Ever since she published her first crime novel in Britain in 1921, Agatha Christie has been a household name. We will celebrate this publishing centenary by focusing on Christie's famous and forgotten
detective figures. We will investigate the crime genre and its development and also look at her detectives' obvious and hidden cultural impact on crime writing and film and television making.
For your course preparation you might find these websites helpful:
While many readers and viewers are familiar with the names of Christie's elderly detectives M. Hercule Poirot and Miss Jane Marple, young and dashing detective figures, such as Tommy and Tuppence Beresford, Lady Eileen Brent or Lady Frances Derwent are hardly known by anyone today.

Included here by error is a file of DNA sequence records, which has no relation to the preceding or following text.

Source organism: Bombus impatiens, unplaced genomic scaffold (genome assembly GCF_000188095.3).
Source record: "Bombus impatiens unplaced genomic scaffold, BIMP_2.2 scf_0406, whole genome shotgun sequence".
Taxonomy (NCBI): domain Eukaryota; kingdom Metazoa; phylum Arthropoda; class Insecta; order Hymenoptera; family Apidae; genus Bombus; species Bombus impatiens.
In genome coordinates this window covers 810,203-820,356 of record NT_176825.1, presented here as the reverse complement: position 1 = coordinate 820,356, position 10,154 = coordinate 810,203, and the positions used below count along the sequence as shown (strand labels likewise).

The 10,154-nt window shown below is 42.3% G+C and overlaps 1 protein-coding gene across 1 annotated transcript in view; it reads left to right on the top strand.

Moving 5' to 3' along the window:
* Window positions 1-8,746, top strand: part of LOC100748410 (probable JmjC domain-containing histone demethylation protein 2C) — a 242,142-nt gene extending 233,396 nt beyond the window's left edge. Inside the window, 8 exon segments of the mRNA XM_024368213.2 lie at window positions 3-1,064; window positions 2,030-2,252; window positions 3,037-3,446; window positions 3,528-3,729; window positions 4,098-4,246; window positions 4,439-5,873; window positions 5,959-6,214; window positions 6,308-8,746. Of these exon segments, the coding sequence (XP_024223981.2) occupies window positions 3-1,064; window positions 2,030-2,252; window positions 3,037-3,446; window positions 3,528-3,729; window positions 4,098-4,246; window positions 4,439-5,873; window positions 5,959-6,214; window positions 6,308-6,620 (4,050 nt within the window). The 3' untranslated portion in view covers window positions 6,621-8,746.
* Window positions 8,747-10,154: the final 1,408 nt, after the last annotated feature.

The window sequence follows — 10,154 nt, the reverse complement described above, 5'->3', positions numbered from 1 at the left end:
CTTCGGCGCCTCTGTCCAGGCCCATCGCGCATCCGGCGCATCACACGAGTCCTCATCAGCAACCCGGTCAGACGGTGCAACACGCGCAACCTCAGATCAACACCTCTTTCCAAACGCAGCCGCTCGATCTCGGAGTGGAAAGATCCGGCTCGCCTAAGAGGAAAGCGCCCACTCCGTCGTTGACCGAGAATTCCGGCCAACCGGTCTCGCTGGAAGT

We will discuss Christie's life and work in general and read selected short stories and a novel together. In addition, students will form specialist groups and dedicate themselves to one detective figure of
All students need to read Murder on the Orient Express before the beginning of term:
One of the short stories featuring Miss Marple is "Greenshaw's Folly" (story no. 5 on p. 10 in this collection):
You might also wish to make yourselves familiar already with the story "Problem at Pollensa Bay", featuring Mr Parker Pyne:
If you would like to learn more about Christie herself, why not turn to her autobiography: